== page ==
Tag Archives: religion

On Philosopher David Hume

An interview with Simon Blackburn and five book recommendations.

Hume had a message he wanted to get out — particularly as regards skepticism about religion — but he was no proto-Richard Dawkins, says Simon Blackburn. He chooses the best books on David Hume.


The Laid-Back World of ‘Big Lebowski’ Worship

From The Atlantic:

A decade and a half after its initial release in cinemas, the Coen brothers’ strange cult comedy often gets mined for—and sometimes creates—spiritual meaning.

And there is this from Ann Althouse: If you had to invent a religion based on a movie, what movie would you choose?

banner big lebowski

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Islam and Science

From The Economist, The road to renewal:

After centuries of stagnation science is making a comeback in the Islamic world.

Too slowly, in my opinion, but any progress should be welcomed.

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Digital Dead Sea Scrolls

deadseascrolls.org looks like a fascinating web site, if one is interested in that sort of study.

The discovery of the first Dead Sea Scrolls in a remote Judean Desert cave in 1947 is widely considered the greatest archaeological event of the twentieth century. Bedouin treasure hunters and archaeologists ultimately found the remains of hundreds of ancient scrolls. These fragile pieces of parchment and papyrus, including the oldest existing copies of the Hebrew Bible, were preserved for two thousand years by the hot, dry desert climate and the darkness of the caves where they were placed. The scrolls provide an unprecedented picture of the diverse religious beliefs of ancient Judaism, and of daily life during the turbulent Second Temple period when Jesus lived and preached.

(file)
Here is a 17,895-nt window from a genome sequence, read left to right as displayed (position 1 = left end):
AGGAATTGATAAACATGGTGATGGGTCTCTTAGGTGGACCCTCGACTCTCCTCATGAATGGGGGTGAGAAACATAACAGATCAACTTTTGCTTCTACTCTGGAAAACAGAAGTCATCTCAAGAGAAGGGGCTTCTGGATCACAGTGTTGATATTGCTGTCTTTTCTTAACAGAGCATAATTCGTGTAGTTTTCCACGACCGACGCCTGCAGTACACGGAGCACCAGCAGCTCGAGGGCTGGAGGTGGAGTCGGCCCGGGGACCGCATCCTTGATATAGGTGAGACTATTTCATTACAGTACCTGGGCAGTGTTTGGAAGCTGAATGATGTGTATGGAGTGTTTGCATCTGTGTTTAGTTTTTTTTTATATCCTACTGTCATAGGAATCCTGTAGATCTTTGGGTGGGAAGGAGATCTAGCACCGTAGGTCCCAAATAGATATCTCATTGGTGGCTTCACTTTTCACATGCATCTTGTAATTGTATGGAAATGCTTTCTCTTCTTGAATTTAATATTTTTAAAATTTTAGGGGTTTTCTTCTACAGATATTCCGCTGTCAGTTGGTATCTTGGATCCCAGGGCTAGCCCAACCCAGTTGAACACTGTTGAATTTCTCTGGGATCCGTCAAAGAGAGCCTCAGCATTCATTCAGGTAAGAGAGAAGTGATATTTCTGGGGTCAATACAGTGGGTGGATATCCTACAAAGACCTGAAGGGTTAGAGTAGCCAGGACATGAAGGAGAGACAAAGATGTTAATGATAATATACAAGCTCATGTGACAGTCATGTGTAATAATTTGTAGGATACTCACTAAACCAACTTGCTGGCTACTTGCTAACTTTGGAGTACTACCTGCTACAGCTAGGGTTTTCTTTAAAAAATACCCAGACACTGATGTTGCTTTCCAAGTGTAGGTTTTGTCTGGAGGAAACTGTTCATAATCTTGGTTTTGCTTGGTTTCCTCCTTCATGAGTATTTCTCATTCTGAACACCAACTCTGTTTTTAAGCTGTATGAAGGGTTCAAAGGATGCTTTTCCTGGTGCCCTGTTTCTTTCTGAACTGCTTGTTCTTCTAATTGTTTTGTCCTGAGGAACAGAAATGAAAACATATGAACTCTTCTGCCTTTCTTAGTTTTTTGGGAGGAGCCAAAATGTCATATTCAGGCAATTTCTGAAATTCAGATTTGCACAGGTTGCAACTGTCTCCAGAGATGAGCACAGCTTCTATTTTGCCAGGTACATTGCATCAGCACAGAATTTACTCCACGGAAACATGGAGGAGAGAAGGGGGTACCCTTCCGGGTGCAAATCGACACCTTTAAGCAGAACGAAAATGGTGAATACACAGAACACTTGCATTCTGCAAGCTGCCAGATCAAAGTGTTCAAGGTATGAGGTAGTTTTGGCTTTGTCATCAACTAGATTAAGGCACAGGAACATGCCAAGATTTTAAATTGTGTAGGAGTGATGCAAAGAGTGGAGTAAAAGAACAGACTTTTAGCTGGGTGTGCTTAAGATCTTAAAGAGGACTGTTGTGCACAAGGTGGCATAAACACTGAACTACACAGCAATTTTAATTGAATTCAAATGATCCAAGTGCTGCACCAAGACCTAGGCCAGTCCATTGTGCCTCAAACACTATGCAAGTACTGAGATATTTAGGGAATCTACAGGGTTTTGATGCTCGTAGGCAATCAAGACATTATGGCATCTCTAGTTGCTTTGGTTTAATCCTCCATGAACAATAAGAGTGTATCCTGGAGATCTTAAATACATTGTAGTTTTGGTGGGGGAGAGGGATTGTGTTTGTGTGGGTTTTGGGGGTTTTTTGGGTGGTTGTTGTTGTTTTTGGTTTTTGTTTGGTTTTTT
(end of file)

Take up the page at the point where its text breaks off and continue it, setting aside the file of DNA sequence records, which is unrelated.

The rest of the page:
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The Taste for Being Moral

From The New York Review of Books, a thought provoking review of two books: The Righteous Mind: Why Good People Are Divided by Politics and Religion by Jonathan Haidt, and Dignity: Its History and Meaning by Michael Rosen


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In Praise of the Clash of Cultures

From The New York Times,  Carlos Fraenkel‘s  plea for civil debate:

When we transform the disagreements arising from diversity into a culture of debate, they cease to be a threat to social peace.

Good luck with that!

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Camille Paglia on Religion & Art in America

Found at cobb, “Shamelessly copied whole cloth from a lecture delivered on 6 February 2007 as the 2007 Cornerstone Arts Lecture at Colorado College. It was videotaped by C-SPAN and broadcast on its American Perspectives series on 3 March 2007.”

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Kenan Malik on Morality Without God

From The Browser, FiveBook Interviews, some fascinating thoughts on belief and unbelief and five recommended books.


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Five myths about church and state in America

From Oxford University Press Blog, by David Sehat:

Liberals claim that the founding fathers separated church and state, while conservatives argue that the founders made faith a foundation of our government. Both sides argue that America once enjoyed a freedom to worship that they seek to preserve. Yet neither side gets it right.


See the five myths at the link…and Merry Christmas

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Thoughts on Paganism

From Bruce Charlton’s Miscellany (Hat tip: Frank Wilson)—an excerpt:

Since paganism is the spontaneous religion of humanity, and therefore requires no specific or divine revelation – therefore it requires no Church, no book, nor any institutions.

Paganism can be personal, individual – you can be a real pagan all by yourself.

Many people (probably) are.

And it may be better – much better – to be pagan than nothing.

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